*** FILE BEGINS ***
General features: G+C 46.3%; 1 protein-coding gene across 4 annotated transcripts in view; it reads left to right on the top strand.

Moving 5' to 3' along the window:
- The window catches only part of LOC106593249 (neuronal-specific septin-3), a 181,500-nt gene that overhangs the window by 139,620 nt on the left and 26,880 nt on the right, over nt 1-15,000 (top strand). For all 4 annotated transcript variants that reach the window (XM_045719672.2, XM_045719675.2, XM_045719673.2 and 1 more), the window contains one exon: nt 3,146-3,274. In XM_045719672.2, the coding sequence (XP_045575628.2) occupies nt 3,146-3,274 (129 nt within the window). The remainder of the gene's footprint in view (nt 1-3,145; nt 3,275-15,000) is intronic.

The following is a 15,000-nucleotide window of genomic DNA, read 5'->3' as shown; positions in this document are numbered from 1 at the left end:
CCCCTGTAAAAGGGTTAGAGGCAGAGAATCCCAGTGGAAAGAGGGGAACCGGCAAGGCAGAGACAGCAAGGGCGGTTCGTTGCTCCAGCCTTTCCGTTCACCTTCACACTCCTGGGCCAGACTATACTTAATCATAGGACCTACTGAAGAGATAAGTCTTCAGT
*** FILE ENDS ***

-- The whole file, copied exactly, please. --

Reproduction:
General features: G+C 46.3%; 1 protein-coding gene across 4 annotated transcripts in view; it reads left to right on the top strand.

Moving 5' to 3' along the window:
- The window catches only part of LOC106593249 (neuronal-specific septin-3), a 181,500-nt gene that overhangs the window by 139,620 nt on the left and 26,880 nt on the right, over nt 1-15,000 (top strand). For all 4 annotated transcript variants that reach the window (XM_045719672.2, XM_045719675.2, XM_045719673.2 and 1 more), the window contains one exon: nt 3,146-3,274. In XM_045719672.2, the coding sequence (XP_045575628.2) occupies nt 3,146-3,274 (129 nt within the window). The remainder of the gene's footprint in view (nt 1-3,145; nt 3,275-15,000) is intronic.

The following is a 15,000-nucleotide window of genomic DNA, read 5'->3' as shown; positions in this document are numbered from 1 at the left end:
CCCCTGTAAAAGGGTTAGAGGCAGAGAATCCCAGTGGAAAGAGGGGAACCGGCAAGGCAGAGACAGCAAGGGCGGTTCGTTGCTCCAGCCTTTCCGTTCACCTTCACACTCCTGGGCCAGACTATACTTAATCATAGGACCTACTGAAGAGATAAGTCTTCAGT